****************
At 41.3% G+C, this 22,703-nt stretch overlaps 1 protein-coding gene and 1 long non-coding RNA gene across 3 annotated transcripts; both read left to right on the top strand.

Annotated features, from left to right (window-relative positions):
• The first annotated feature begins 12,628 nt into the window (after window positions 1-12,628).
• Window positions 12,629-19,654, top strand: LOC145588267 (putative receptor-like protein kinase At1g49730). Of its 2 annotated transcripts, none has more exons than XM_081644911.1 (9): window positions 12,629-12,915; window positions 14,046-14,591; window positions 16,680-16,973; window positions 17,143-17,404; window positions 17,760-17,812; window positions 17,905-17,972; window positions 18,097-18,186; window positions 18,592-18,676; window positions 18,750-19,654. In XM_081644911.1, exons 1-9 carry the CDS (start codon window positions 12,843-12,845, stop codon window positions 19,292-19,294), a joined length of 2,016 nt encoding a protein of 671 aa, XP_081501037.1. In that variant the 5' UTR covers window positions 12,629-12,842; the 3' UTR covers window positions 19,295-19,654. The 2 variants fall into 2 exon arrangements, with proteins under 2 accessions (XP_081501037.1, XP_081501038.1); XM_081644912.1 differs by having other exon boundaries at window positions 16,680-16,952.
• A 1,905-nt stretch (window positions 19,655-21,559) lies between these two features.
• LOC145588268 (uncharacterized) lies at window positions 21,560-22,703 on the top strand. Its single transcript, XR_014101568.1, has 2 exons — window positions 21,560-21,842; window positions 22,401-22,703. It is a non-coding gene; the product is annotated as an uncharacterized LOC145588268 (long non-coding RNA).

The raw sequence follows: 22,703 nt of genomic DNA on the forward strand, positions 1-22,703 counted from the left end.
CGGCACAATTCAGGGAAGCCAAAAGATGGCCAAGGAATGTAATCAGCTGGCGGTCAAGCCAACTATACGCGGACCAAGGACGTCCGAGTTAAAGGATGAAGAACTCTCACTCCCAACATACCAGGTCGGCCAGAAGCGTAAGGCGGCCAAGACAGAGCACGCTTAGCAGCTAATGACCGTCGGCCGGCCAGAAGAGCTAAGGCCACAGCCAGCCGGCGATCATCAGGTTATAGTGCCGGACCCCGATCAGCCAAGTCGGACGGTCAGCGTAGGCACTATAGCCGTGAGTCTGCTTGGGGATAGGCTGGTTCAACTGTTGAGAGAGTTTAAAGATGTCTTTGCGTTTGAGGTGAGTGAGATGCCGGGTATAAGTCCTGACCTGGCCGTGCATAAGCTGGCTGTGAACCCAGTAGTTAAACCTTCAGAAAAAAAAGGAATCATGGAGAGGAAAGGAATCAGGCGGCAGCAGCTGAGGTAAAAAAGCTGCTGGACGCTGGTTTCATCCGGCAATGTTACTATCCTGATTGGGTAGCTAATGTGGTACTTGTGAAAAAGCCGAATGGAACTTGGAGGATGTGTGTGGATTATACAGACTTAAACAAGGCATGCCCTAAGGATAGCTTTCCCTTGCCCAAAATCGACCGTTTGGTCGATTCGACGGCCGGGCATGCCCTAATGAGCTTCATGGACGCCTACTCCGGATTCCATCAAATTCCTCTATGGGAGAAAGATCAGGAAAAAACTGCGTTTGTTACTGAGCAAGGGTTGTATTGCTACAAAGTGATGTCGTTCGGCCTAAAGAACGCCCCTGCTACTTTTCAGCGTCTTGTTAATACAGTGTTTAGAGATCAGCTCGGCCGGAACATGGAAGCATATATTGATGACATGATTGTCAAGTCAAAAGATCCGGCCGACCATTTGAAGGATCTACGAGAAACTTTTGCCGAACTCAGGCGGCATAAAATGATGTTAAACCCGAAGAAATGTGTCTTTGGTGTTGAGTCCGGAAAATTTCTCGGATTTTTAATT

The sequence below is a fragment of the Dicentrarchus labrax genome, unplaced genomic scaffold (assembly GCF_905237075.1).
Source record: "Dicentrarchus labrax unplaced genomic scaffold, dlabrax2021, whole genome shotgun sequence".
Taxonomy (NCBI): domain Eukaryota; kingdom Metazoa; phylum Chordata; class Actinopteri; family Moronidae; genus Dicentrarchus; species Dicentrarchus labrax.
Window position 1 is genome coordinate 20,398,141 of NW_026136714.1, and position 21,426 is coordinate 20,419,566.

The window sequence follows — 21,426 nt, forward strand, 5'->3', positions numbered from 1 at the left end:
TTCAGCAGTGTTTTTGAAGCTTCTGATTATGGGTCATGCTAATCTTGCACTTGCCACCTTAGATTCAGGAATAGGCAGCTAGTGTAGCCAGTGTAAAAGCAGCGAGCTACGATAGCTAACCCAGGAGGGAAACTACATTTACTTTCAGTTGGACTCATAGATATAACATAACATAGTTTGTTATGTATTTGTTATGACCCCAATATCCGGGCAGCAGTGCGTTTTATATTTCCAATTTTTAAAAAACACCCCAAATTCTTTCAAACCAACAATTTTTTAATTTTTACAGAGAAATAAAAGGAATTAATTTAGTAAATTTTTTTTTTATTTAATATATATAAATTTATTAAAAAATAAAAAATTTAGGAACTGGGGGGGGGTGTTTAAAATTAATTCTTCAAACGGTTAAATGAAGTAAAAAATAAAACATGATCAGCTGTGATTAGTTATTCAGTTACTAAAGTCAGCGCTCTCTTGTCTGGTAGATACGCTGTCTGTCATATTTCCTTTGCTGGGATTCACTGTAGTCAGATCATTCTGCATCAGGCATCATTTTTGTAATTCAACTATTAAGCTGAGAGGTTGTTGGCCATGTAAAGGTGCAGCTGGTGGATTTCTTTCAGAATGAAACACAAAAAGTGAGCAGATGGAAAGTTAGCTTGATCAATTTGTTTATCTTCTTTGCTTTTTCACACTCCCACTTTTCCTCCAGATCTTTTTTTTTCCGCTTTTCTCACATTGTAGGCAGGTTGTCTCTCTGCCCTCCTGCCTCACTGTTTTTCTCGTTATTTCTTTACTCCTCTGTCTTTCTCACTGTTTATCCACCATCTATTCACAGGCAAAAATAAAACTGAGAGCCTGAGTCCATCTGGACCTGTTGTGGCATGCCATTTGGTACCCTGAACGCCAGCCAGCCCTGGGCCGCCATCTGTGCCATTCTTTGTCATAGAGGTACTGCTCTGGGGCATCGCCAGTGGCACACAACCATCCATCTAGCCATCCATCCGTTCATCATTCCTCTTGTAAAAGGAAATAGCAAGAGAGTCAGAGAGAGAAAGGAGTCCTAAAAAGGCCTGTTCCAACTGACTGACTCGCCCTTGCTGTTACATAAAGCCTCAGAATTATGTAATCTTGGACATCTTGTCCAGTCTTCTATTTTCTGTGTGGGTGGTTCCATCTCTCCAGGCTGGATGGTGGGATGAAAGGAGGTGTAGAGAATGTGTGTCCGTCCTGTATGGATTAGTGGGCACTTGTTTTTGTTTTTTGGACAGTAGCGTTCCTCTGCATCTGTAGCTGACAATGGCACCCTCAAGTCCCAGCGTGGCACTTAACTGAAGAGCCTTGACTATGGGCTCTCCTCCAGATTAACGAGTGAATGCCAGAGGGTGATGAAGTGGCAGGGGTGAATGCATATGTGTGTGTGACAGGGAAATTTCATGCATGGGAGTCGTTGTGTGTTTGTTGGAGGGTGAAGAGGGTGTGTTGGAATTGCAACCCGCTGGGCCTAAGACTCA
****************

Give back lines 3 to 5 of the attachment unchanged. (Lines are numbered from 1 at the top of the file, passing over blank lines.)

• The first annotated feature begins 12,628 nt into the window (after window positions 1-12,628).
• Window positions 12,629-19,654, top strand: LOC145588267 (putative receptor-like protein kinase At1g49730). Of its 2 annotated transcripts, none has more exons than XM_081644911.1 (9): window positions 12,629-12,915; window positions 14,046-14,591; window positions 16,680-16,973; window positions 17,143-17,404; window positions 17,760-17,812; window positions 17,905-17,972; window positions 18,097-18,186; window positions 18,592-18,676; window positions 18,750-19,654. In XM_081644911.1, exons 1-9 carry the CDS (start codon window positions 12,843-12,845, stop codon window positions 19,292-19,294), a joined length of 2,016 nt encoding a protein of 671 aa, XP_081501037.1. In that variant the 5' UTR covers window positions 12,629-12,842; the 3' UTR covers window positions 19,295-19,654. The 2 variants fall into 2 exon arrangements, with proteins under 2 accessions (XP_081501037.1, XP_081501038.1); XM_081644912.1 differs by having other exon boundaries at window positions 16,680-16,952.
• A 1,905-nt stretch (window positions 19,655-21,559) lies between these two features.